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Hearing loss in infants and antibiotics

Ohio parents may be interested in hearing about a recent study showing that some antibiotics that are routinely used to treat infants with bacterial infections are linked to causing loss of their hearing. The class of antibiotics linked to the high risk of suffering permanent hearing loss is the aminoglycosides antibiotic class.

Researchers in the study administered aminoglycosides antibiotics to mice and then looked at the number that developed subsequent hearing losses. When mice were given a small amount of the antibiotics, they developed a small amount of hearing loss. However, when they also had a bacterial infection such as those for which the medications are used, they had a much higher degree of hearing loss.

Aminoglycosides antibiotics have been commonly used by doctors to treat meningitis, respiratory infections in children who have cystic fibrosis and bacteremia. The researchers said doctors should select different antibiotic classes to treat these infections in infants. They also called for more research into developing new aminoglycosides that do not have the same affect on hearing loss. Hearing loss as an infant may make it much more difficult to learn to communicate and may permanently impact the child's ability to later find a job.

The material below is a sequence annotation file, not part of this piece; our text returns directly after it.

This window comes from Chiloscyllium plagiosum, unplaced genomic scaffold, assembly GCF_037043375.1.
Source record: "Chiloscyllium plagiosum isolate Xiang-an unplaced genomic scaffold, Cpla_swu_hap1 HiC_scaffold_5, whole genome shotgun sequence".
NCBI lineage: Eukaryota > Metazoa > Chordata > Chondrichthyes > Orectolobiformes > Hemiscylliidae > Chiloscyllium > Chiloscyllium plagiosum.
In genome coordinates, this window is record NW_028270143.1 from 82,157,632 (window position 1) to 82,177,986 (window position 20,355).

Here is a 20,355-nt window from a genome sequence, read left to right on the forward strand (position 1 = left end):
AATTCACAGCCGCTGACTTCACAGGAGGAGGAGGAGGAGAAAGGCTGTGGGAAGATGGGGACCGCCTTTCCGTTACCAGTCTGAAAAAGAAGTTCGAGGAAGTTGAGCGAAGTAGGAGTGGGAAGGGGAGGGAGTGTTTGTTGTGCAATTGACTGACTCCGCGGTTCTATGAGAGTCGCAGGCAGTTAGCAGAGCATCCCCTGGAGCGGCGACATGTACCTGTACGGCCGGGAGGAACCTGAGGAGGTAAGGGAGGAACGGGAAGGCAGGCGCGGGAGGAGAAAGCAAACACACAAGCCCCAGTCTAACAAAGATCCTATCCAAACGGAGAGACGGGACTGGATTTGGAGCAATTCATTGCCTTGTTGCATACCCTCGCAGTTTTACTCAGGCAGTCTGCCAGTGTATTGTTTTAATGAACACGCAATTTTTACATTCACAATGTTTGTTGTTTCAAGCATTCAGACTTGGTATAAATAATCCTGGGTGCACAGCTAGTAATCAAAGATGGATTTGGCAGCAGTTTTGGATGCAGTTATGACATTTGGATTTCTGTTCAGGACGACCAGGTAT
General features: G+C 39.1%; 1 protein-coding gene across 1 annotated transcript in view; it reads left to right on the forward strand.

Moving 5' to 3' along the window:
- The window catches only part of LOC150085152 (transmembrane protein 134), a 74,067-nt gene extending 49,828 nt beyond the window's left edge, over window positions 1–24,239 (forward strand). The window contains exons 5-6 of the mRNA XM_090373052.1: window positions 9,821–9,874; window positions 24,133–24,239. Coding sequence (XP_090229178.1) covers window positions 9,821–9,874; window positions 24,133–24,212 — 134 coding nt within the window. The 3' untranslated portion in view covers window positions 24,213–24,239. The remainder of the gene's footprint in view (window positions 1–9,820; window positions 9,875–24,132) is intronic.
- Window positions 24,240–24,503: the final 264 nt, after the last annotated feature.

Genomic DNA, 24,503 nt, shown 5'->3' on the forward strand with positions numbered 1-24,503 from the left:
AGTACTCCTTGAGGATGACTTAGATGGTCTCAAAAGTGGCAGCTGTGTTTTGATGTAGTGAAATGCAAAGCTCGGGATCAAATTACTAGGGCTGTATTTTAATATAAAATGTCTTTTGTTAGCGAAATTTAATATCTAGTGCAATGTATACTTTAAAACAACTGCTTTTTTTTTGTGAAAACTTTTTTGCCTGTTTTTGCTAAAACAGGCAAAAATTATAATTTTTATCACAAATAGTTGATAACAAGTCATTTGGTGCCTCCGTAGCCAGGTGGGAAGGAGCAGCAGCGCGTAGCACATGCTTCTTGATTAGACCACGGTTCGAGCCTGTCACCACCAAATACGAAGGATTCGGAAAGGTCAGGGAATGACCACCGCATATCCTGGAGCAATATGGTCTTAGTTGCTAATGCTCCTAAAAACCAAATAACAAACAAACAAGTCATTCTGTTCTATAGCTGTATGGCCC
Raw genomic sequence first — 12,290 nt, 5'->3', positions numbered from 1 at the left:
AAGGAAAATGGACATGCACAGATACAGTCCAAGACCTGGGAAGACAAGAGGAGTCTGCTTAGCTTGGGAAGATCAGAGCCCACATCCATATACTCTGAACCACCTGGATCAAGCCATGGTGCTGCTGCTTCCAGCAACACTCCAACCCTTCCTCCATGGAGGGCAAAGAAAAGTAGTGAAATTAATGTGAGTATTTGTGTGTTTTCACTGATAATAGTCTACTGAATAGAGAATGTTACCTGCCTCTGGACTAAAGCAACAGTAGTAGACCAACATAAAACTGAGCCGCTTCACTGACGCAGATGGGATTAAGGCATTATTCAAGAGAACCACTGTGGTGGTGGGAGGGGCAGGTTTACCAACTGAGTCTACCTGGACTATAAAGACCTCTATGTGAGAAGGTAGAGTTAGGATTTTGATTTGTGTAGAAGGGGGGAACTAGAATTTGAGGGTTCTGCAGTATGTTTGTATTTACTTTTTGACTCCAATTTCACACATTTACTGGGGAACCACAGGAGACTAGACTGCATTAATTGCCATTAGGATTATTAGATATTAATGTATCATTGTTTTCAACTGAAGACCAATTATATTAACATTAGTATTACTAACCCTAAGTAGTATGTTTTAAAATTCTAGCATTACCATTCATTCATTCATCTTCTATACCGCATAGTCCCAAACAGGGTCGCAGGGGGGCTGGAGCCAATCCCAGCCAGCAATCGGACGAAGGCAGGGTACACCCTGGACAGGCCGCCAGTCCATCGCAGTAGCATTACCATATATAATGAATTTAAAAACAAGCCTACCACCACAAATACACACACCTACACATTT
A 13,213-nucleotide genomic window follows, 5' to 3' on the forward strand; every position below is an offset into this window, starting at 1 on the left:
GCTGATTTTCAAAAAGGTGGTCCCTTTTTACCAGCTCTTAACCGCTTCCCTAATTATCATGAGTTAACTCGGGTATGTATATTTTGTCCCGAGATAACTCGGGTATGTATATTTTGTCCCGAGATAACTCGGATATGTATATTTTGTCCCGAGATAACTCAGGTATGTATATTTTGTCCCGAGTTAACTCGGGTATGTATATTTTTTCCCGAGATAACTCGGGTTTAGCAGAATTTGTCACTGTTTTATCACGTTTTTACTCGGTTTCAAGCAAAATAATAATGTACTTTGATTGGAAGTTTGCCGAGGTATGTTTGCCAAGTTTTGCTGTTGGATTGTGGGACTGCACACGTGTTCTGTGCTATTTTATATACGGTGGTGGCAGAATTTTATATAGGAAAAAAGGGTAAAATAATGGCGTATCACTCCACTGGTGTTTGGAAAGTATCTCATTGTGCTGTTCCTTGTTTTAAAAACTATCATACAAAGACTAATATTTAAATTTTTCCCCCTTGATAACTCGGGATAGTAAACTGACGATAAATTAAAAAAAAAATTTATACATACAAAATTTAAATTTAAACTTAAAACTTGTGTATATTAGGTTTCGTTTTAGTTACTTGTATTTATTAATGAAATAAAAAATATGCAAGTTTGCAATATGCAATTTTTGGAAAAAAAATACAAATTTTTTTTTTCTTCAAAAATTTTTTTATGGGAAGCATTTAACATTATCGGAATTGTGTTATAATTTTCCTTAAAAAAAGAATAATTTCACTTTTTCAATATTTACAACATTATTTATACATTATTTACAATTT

When a medication error, such as administering the wrong type of medication to a child, causes a permanent disabling condition, the injured child's parents may want to consider filing a medical malpractice lawsuit against the responsible parties seeking damages designed to compensate both them and their child for the losses they sustained as a result. Those who are in this position may want to obtain the assistance of a medical malpractice attorney.

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